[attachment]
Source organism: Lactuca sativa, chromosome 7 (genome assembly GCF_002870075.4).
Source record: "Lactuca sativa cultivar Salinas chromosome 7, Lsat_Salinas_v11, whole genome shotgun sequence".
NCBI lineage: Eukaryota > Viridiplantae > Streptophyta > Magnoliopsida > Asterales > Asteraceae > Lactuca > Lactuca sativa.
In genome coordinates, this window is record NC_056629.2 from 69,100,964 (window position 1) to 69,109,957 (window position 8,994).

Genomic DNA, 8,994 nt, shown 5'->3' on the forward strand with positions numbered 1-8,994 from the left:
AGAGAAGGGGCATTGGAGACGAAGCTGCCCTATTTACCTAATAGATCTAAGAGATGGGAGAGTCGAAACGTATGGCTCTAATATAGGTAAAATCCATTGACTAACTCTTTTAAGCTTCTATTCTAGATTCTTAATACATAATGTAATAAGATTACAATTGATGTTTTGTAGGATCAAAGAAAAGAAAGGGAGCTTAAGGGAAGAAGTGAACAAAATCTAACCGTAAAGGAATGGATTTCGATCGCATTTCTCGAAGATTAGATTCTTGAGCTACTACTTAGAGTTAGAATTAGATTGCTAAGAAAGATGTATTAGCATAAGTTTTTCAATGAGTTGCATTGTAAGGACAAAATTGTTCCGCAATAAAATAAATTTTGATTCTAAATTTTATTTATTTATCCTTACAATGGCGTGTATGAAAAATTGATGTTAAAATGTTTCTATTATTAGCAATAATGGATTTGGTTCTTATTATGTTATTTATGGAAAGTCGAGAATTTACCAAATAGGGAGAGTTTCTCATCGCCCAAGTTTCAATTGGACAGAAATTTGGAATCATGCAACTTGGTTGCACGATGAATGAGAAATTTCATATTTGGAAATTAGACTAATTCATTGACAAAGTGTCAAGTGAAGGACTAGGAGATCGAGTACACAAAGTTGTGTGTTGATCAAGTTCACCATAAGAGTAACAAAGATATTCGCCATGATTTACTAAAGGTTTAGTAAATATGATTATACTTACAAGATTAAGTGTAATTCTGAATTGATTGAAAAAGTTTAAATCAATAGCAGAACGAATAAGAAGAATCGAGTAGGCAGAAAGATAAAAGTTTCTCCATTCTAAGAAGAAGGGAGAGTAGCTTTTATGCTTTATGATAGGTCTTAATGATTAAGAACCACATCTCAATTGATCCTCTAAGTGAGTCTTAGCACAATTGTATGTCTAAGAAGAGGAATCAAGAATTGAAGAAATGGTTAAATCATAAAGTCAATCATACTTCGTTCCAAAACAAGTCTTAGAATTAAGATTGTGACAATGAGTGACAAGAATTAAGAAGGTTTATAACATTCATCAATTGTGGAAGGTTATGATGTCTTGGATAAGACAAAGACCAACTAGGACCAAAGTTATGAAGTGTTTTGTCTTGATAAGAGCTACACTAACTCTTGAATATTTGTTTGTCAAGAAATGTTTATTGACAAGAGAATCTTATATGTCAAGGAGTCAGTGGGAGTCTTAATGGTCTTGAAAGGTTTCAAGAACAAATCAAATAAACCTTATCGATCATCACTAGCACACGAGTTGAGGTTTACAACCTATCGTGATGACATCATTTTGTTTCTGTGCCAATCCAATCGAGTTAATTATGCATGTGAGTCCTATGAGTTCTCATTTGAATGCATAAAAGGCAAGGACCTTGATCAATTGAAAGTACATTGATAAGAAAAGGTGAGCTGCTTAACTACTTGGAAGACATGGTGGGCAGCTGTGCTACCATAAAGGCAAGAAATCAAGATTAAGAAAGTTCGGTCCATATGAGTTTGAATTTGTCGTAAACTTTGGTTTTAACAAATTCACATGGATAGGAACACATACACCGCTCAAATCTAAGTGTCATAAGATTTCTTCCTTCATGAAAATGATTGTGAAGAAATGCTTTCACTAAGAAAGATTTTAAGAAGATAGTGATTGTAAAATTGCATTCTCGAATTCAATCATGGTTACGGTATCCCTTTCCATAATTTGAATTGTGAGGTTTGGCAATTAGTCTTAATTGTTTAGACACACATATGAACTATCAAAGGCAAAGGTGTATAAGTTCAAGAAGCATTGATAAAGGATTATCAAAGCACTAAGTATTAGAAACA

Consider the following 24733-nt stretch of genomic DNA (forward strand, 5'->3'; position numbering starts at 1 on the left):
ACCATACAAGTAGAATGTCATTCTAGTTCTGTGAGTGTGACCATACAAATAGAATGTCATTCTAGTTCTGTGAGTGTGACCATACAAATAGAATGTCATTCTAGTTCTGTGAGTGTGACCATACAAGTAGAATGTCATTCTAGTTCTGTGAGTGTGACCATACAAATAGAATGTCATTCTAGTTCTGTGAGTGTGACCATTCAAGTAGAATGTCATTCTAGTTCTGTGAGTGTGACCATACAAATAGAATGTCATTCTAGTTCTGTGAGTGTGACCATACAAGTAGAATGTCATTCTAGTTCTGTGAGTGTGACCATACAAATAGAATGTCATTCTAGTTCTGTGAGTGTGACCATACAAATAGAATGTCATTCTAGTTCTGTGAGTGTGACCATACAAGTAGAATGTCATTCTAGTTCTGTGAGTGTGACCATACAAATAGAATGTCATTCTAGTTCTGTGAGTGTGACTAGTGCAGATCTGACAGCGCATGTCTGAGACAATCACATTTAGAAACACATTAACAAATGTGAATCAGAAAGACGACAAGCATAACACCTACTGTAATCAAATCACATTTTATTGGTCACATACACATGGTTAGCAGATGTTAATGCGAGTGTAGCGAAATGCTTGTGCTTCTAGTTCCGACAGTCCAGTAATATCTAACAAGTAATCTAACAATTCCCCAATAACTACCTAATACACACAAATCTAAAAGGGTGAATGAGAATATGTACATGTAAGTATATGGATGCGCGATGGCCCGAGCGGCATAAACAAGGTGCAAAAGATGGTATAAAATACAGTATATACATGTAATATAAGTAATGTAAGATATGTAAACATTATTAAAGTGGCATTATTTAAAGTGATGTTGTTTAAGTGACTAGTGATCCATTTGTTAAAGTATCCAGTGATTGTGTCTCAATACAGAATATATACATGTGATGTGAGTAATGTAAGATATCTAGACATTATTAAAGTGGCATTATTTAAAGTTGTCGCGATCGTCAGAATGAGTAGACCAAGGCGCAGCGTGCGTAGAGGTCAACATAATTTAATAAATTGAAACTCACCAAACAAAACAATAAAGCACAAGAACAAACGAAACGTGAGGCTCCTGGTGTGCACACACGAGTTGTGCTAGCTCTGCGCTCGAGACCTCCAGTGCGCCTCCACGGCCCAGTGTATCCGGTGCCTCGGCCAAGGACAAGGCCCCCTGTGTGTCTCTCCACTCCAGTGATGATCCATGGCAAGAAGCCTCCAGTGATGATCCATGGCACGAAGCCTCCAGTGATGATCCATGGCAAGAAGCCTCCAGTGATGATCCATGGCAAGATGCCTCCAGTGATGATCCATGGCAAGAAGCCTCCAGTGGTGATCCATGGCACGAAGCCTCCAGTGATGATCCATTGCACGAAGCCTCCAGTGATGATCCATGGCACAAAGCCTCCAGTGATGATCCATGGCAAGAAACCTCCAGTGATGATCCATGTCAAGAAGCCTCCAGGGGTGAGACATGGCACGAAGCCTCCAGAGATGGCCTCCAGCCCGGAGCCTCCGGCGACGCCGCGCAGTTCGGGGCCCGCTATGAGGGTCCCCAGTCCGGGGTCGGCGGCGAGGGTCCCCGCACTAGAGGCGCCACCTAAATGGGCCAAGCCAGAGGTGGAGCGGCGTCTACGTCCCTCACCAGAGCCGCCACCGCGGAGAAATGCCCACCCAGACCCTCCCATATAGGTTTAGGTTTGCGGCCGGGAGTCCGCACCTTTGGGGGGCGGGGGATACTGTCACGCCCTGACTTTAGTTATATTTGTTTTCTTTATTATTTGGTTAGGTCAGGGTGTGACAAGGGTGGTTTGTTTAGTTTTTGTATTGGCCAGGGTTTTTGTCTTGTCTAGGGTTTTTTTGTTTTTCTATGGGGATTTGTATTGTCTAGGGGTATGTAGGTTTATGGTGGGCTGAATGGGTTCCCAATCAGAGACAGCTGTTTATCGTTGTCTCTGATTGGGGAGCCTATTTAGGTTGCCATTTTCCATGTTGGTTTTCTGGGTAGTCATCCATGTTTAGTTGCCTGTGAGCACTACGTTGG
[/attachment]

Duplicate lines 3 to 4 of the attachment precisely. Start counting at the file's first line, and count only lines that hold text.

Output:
NCBI lineage: Eukaryota > Viridiplantae > Streptophyta > Magnoliopsida > Asterales > Asteraceae > Lactuca > Lactuca sativa.
In genome coordinates, this window is record NC_056629.2 from 69,100,964 (window position 1) to 69,109,957 (window position 8,994).